The disgraced TV presenter used his celebrity to "hide in plain sight", said the report, Giving Victims A Voice, by Metropolitan police and children's protection group, the NSPCC.
Evidence of 214 criminal offences has been recorded against Savile's name in 28 police forces, including 34 rapes.
Five offences are now known to have been committed in Scotland, with Savile claiming victims across Strathclyde, Fife, Grampian, Lothian and Borders and in the Northern Constabulary area, in which he owned a holiday cottage at Glencoe.
Police confirmed that Savile had allegedly abused one victim in the Highlands, but the offence had not been committed at the Glencoe cottage. The victim now lives in the Strathclyde area.
Further victims now living in Scotland have reported offences that occurred in England.
Home Secretary Theresa May has been called on by her Labour Shadow, Yvette Cooper, to order an over-arching review into the scandal to replace the separate inquiries currently planned.
The report discloses that Savile sexually abused a dying teenager at a hospice, one of 14 medical sites where he used to prey on his victims.
Commander Peter Spindler, who led the investigation, said: "We hope this report gives some comfort to his hundreds of victims. He spent every minute of every waking day thinking about it [abusing children] and whenever the opportunity came along he took it."
He added that "cunning" Savile's campaign of sex crimes were "vast, predatory and opportunistic", and he had effectively "groomed the nation".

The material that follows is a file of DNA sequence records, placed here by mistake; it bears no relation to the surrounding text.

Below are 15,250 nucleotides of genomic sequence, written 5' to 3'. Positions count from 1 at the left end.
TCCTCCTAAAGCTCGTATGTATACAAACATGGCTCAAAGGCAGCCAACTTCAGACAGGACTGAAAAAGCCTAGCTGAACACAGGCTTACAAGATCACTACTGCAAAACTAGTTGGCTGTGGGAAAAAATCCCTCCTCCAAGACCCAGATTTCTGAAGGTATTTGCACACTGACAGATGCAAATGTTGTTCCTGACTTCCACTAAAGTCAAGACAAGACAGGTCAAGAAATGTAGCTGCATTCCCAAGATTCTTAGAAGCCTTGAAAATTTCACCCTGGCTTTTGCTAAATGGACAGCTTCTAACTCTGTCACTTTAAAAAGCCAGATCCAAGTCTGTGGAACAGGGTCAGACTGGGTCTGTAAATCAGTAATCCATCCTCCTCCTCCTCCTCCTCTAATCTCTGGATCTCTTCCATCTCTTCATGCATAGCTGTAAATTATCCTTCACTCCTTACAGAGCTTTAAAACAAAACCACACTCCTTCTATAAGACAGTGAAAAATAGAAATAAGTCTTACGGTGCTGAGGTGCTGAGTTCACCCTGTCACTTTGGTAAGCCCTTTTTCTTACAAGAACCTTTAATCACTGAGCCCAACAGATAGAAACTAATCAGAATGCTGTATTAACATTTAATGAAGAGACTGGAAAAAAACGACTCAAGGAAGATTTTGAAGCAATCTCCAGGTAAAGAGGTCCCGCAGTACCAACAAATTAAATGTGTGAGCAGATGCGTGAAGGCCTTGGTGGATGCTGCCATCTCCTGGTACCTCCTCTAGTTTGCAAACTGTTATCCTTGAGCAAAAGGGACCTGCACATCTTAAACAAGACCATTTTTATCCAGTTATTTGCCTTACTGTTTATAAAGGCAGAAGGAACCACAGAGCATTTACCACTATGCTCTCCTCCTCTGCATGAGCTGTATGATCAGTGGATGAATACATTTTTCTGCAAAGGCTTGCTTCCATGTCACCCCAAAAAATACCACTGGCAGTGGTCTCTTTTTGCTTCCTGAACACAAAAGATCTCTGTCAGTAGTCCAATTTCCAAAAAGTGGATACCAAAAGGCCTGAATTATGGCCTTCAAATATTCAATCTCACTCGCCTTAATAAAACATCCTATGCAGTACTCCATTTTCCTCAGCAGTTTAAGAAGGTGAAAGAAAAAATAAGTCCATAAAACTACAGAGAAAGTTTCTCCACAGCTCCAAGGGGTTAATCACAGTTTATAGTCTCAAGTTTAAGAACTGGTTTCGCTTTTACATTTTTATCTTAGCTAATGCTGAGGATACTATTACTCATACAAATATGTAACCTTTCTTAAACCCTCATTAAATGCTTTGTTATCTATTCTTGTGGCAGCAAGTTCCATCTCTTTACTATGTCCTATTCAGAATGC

The disgraced broadcaster, who was awarded a knighthood and enjoyed public affection for his charity work which gave him access to vulnerable children, abused patients at Stoke Mandeville Hospital and pupils at Duncroft School.
He committed 14 offences at schools, sometimes after children had written to him asking to appear on his Jim'll Fix It.
While the bulk of his offending was committed between 1966 and 1976, when he was between 40 and 50, the report said, it is believed he also molested a young teenage girl at the last Top of the Pops recording in 2006, when he was 78.
The joint report between the Metropolitan Police and the NSPCC stopped short of pinning any blame on other institutions that may have "missed past opportunities" to stop Savile.
In a separate report, Keir Starmer, director of public prosecutions in England and Wales, made a public apology after admitting Savile could have been charged for offences against at least three victims before his death in 2011.
Glasgow woman Caroline Moore, who said Savile abused her as she recovered in the children's ward at Stoke Mandeville Hospital in 1971, said yesterday: "I find it quite scary that people who had the power to stop him didn't use that power and he went on to do the most horrific things to people in the most awful circumstances."
Kevin Cook said he was abused by Savile and a second man when he visited BBC studios for Jim'll Fix It. He said: "I'm shocked by the time it's gone on and the amount that's gone on."
A total of 450 people have come forward since last October alleging sexual abuse – of whom 73% were children at the time of the offence. From October 3 to November 21 last year, 233 referrals to police from an NSPCC helpline were generated specifically in relation to Savile, with 3.4% of the referrals from calls in Scotland.
Matt Forde, head of NSPCC Scotland services, said: "It is simply horrific Savile was able to sexually abuse children across the UK over six decades, including different Scottish regions.
"Sexual abuse has not died with Savile, nor is it primarily about celebrities. The number of children in Scotland on the child protection register because of sexual abuse has increased every year since 2008 and we know from research that this is just the tip of the iceberg."
It's scary that the people who had the power to stop him didn't use it and he went on to do the most horrific things